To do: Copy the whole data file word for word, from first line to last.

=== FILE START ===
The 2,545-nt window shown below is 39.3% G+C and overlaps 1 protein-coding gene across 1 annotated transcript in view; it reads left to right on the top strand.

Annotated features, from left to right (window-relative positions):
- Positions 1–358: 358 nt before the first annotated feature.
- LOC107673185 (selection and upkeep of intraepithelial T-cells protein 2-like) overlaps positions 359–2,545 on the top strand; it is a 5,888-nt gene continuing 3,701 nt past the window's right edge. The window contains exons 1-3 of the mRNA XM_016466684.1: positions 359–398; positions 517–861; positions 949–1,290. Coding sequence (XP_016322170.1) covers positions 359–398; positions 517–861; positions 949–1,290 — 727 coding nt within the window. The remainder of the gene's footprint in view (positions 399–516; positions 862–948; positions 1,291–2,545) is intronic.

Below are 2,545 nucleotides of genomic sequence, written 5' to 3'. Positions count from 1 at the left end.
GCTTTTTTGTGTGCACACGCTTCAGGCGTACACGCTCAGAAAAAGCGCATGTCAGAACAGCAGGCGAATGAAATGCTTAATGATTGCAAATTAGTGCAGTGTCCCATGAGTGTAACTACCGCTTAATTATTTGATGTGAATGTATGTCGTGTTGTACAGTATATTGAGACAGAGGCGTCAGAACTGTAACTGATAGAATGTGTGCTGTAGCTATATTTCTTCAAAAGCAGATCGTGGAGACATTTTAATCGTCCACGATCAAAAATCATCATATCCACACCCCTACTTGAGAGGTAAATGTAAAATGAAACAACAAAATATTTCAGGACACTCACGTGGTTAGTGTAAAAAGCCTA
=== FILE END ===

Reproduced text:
The 2,545-nt window shown below is 39.3% G+C and overlaps 1 protein-coding gene across 1 annotated transcript in view; it reads left to right on the top strand.

Annotated features, from left to right (window-relative positions):
- Positions 1–358: 358 nt before the first annotated feature.
- LOC107673185 (selection and upkeep of intraepithelial T-cells protein 2-like) overlaps positions 359–2,545 on the top strand; it is a 5,888-nt gene continuing 3,701 nt past the window's right edge. The window contains exons 1-3 of the mRNA XM_016466684.1: positions 359–398; positions 517–861; positions 949–1,290. Coding sequence (XP_016322170.1) covers positions 359–398; positions 517–861; positions 949–1,290 — 727 coding nt within the window. The remainder of the gene's footprint in view (positions 399–516; positions 862–948; positions 1,291–2,545) is intronic.

Below are 2,545 nucleotides of genomic sequence, written 5' to 3'. Positions count from 1 at the left end.
GCTTTTTTGTGTGCACACGCTTCAGGCGTACACGCTCAGAAAAAGCGCATGTCAGAACAGCAGGCGAATGAAATGCTTAATGATTGCAAATTAGTGCAGTGTCCCATGAGTGTAACTACCGCTTAATTATTTGATGTGAATGTATGTCGTGTTGTACAGTATATTGAGACAGAGGCGTCAGAACTGTAACTGATAGAATGTGTGCTGTAGCTATATTTCTTCAAAAGCAGATCGTGGAGACATTTTAATCGTCCACGATCAAAAATCATCATATCCACACCCCTACTTGAGAGGTAAATGTAAAATGAAACAACAAAATATTTCAGGACACTCACGTGGTTAGTGTAAAAAGCCTA